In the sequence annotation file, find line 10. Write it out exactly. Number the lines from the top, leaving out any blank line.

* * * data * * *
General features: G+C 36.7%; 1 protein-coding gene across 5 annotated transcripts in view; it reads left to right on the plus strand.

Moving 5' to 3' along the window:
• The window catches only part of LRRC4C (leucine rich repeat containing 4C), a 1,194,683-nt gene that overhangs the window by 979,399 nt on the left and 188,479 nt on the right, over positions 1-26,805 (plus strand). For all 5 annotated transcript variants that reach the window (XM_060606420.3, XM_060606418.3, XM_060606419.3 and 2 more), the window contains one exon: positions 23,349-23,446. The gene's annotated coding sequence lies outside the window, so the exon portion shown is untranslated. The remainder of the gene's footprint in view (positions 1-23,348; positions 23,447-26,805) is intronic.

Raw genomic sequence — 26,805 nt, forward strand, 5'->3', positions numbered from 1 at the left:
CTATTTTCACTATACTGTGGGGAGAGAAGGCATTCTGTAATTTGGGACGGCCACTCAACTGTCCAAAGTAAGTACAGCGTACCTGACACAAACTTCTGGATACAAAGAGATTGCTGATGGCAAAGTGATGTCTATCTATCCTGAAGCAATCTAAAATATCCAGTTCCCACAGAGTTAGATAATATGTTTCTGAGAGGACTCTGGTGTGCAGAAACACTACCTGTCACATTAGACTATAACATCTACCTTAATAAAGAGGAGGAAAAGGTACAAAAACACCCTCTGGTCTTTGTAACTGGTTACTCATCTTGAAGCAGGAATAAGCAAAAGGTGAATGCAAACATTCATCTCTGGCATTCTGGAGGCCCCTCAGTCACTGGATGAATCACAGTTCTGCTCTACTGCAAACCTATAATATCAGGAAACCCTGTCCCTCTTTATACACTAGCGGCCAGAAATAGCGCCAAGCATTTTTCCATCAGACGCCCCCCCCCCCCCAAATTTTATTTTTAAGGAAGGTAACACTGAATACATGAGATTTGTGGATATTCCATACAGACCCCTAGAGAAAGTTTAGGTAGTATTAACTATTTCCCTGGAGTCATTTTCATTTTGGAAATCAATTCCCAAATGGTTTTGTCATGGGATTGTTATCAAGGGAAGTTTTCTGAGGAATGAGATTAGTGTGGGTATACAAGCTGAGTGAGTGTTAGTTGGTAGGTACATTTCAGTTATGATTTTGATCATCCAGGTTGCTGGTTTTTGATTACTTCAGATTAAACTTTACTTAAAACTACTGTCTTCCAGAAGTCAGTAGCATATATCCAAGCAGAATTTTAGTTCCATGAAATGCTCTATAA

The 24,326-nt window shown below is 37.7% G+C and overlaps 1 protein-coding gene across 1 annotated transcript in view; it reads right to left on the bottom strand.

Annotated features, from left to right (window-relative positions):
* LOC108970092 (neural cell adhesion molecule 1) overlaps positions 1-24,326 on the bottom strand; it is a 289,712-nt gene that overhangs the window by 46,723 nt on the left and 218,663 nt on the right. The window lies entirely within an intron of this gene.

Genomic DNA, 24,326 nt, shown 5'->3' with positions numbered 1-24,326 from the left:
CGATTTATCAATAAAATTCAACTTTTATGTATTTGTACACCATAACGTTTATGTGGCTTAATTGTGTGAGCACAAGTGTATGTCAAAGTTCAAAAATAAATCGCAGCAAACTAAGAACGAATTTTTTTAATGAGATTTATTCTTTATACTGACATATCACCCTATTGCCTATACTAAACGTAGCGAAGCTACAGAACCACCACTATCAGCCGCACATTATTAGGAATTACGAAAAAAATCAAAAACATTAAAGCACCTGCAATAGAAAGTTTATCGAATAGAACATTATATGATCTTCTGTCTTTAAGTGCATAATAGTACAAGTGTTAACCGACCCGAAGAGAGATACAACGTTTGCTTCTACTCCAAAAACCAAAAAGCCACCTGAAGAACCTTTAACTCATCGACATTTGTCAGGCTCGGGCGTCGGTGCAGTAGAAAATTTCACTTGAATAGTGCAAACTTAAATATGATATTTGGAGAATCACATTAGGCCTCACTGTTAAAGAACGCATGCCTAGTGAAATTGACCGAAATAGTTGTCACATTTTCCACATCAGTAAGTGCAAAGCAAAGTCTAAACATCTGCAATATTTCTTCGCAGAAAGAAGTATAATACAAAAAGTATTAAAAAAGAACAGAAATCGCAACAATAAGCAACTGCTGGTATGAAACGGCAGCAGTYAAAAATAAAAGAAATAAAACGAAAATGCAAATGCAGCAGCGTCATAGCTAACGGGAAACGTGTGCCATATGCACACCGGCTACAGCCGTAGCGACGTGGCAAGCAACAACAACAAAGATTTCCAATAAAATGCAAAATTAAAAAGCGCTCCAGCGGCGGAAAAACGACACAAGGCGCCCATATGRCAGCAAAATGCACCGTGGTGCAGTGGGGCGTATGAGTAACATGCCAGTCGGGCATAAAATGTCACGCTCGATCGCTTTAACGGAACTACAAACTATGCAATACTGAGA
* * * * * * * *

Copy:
CGATTTATCAATAAAATTCAACTTTTATGTATTTGTACACCATAACGTTTATGTGGCTTAATTGTGTGAGCACAAGTGTATGTCAAAGTTCAAAAATAAATCGCAGCAAACTAAGAACGAATTTTTTTAATGAGATTTATTCTTTATACTGACATATCACCCTATTGCCTATACTAAACGTAGCGAAGCTACAGAACCACCACTATCAGCCGCACATTATTAGGAATTACGAAAAAAATCAAAAACATTAAAGCACCTGCAATAGAAAGTTTATCGAATAGAACATTATATGATCTTCTGTCTTTAAGTGCATAATAGTACAAGTGTTAACCGACCCGAAGAGAGATACAACGTTTGCTTCTACTCCAAAAACCAAAAAGCCACCTGAAGAACCTTTAACTCATCGACATTTGTCAGGCTCGGGCGTCGGTGCAGTAGAAAATTTCACTTGAATAGTGCAAACTTAAATATGATATTTGGAGAATCACATTAGGCCTCACTGTTAAAGAACGCATGCCTAGTGAAATTGACCGAAATAGTTGTCACATTTTCCACATCAGTAAGTGCAAAGCAAAGTCTAAACATCTGCAATATTTCTTCGCAGAAAGAAGTATAATACAAAAAGTATTAAAAAAGAACAGAAATCGCAACAATAAGCAACTGCTGGTATGAAACGGCAGCAGTYAAAAATAAAAGAAATAAAACGAAAATGCAAATGCAGCAGCGTCATAGCTAACGGGAAACGTGTGCCATATGCACACCGGCTACAGCCGTAGCGACGTGGCAAGCAACAACAACAAAGATTTCCAATAAAATGCAAAATTAAAAAGCGCTCCAGCGGCGGAAAAACGACACAAGGCGCCCATATGRCAGCAAAATGCACCGTGGTGCAGTGGGGCGTATGAGTAACATGCCAGTCGGGCATAAAATGTCACGCTCGATCGCTTTAACGGAACTACAAACTATGCAATACTGAGA